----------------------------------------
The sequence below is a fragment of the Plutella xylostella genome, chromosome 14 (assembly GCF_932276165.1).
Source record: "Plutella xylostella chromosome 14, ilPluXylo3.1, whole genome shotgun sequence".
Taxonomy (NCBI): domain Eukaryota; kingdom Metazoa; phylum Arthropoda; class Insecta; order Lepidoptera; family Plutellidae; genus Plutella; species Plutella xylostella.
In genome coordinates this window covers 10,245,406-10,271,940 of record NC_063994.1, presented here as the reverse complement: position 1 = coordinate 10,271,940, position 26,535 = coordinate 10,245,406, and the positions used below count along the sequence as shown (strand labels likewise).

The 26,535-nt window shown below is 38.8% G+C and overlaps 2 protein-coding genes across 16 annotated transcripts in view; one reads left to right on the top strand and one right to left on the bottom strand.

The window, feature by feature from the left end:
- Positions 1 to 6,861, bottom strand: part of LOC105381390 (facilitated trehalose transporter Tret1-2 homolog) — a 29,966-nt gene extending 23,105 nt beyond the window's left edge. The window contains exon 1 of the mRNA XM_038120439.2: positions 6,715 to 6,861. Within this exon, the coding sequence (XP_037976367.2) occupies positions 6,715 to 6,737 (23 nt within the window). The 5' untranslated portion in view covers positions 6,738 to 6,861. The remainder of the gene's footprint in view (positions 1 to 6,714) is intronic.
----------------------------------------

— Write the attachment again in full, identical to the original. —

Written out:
The sequence below is a fragment of the Plutella xylostella genome, chromosome 14 (assembly GCF_932276165.1).
Source record: "Plutella xylostella chromosome 14, ilPluXylo3.1, whole genome shotgun sequence".
Taxonomy (NCBI): domain Eukaryota; kingdom Metazoa; phylum Arthropoda; class Insecta; order Lepidoptera; family Plutellidae; genus Plutella; species Plutella xylostella.
In genome coordinates this window covers 10,245,406-10,271,940 of record NC_063994.1, presented here as the reverse complement: position 1 = coordinate 10,271,940, position 26,535 = coordinate 10,245,406, and the positions used below count along the sequence as shown (strand labels likewise).

The 26,535-nt window shown below is 38.8% G+C and overlaps 2 protein-coding genes across 16 annotated transcripts in view; one reads left to right on the top strand and one right to left on the bottom strand.

The window, feature by feature from the left end:
- Positions 1 to 6,861, bottom strand: part of LOC105381390 (facilitated trehalose transporter Tret1-2 homolog) — a 29,966-nt gene extending 23,105 nt beyond the window's left edge. The window contains exon 1 of the mRNA XM_038120439.2: positions 6,715 to 6,861. Within this exon, the coding sequence (XP_037976367.2) occupies positions 6,715 to 6,737 (23 nt within the window). The 5' untranslated portion in view covers positions 6,738 to 6,861. The remainder of the gene's footprint in view (positions 1 to 6,714) is intronic.